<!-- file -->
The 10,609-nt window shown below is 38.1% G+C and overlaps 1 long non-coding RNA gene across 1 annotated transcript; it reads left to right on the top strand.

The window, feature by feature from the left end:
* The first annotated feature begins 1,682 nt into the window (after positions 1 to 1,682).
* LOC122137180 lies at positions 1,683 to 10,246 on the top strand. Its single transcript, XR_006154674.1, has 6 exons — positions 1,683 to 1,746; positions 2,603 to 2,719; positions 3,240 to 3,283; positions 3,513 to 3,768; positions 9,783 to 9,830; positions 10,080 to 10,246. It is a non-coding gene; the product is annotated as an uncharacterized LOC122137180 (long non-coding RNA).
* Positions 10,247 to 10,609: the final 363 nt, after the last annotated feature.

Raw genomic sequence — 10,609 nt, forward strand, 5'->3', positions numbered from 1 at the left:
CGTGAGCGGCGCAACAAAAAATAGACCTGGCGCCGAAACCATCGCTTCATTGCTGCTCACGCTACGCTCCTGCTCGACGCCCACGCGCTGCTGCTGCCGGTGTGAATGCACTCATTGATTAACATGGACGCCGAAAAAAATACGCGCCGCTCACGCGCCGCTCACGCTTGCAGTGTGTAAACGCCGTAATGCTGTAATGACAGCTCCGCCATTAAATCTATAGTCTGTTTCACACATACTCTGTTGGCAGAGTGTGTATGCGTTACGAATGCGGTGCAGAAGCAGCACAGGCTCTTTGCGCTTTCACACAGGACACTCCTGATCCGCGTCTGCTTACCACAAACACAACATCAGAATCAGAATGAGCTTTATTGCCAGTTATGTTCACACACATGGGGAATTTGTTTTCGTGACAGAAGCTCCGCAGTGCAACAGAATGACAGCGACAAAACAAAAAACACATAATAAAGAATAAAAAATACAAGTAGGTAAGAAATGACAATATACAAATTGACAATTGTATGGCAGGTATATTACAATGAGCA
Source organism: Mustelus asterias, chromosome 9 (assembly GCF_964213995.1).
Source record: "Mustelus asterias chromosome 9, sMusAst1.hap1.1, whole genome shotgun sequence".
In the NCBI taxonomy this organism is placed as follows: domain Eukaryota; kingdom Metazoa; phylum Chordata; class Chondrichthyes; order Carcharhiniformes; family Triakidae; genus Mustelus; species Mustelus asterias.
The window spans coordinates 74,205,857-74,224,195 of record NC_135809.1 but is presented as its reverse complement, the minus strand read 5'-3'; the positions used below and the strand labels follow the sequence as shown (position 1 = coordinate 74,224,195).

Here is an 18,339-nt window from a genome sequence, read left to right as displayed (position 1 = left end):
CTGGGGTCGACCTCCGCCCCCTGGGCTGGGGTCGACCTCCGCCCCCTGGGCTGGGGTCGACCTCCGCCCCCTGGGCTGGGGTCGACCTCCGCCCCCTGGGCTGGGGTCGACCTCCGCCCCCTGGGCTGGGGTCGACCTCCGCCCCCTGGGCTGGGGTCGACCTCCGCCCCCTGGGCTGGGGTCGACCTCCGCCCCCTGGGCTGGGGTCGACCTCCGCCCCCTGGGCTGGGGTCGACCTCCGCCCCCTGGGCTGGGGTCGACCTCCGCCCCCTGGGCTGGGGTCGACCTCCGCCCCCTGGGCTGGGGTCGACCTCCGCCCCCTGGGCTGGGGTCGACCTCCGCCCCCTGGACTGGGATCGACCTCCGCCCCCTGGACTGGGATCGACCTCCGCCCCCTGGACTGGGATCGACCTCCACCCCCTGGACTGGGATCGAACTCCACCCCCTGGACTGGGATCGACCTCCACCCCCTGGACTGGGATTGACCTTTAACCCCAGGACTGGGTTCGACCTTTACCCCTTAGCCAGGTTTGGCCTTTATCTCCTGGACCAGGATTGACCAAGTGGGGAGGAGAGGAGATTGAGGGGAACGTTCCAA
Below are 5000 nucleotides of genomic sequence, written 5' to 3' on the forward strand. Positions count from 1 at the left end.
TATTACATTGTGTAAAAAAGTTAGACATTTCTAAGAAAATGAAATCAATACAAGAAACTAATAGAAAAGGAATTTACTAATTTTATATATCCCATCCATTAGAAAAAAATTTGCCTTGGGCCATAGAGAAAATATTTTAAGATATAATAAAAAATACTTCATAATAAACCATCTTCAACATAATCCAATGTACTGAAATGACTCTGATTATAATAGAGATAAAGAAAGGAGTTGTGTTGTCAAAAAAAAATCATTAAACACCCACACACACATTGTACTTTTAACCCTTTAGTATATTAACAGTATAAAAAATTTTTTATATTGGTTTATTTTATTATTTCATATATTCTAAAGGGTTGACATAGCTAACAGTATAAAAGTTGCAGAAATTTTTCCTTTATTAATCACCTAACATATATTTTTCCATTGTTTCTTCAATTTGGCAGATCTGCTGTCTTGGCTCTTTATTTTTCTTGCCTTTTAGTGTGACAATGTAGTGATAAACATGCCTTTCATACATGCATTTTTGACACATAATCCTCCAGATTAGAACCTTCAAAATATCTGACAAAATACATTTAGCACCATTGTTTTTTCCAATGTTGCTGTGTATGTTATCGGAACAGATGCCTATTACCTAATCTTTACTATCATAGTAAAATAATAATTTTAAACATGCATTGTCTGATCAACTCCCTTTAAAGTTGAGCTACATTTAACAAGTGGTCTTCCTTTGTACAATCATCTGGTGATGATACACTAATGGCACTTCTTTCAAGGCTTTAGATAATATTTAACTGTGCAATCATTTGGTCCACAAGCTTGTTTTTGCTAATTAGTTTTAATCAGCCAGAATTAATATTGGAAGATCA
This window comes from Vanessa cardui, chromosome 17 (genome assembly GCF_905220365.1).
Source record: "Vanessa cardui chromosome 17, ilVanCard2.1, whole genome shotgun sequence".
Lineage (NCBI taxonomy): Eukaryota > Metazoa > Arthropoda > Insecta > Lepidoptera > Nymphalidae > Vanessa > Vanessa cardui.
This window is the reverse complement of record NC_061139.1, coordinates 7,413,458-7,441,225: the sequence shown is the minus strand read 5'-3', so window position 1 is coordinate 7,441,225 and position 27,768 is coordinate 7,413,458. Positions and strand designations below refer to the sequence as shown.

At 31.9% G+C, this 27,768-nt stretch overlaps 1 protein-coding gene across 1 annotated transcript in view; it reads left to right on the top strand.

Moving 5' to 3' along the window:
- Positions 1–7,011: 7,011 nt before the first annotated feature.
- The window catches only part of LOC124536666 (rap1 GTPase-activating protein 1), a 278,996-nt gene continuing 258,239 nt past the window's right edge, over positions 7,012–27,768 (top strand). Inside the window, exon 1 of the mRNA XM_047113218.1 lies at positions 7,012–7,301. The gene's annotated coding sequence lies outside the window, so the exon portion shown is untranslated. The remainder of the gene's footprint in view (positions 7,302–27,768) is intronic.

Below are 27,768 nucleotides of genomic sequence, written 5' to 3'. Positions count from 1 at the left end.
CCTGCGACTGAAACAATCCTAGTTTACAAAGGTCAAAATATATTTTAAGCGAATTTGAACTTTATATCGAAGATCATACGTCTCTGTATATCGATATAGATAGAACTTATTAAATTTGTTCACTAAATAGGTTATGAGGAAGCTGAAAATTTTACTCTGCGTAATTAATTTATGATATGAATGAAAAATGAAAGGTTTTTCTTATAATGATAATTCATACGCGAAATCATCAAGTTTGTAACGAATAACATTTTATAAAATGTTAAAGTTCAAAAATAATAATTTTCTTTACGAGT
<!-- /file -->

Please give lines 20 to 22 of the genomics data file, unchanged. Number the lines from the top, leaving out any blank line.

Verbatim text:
At 31.9% G+C, this 27,768-nt stretch overlaps 1 protein-coding gene across 1 annotated transcript in view; it reads left to right on the top strand.

Moving 5' to 3' along the window:
- Positions 1–7,011: 7,011 nt before the first annotated feature.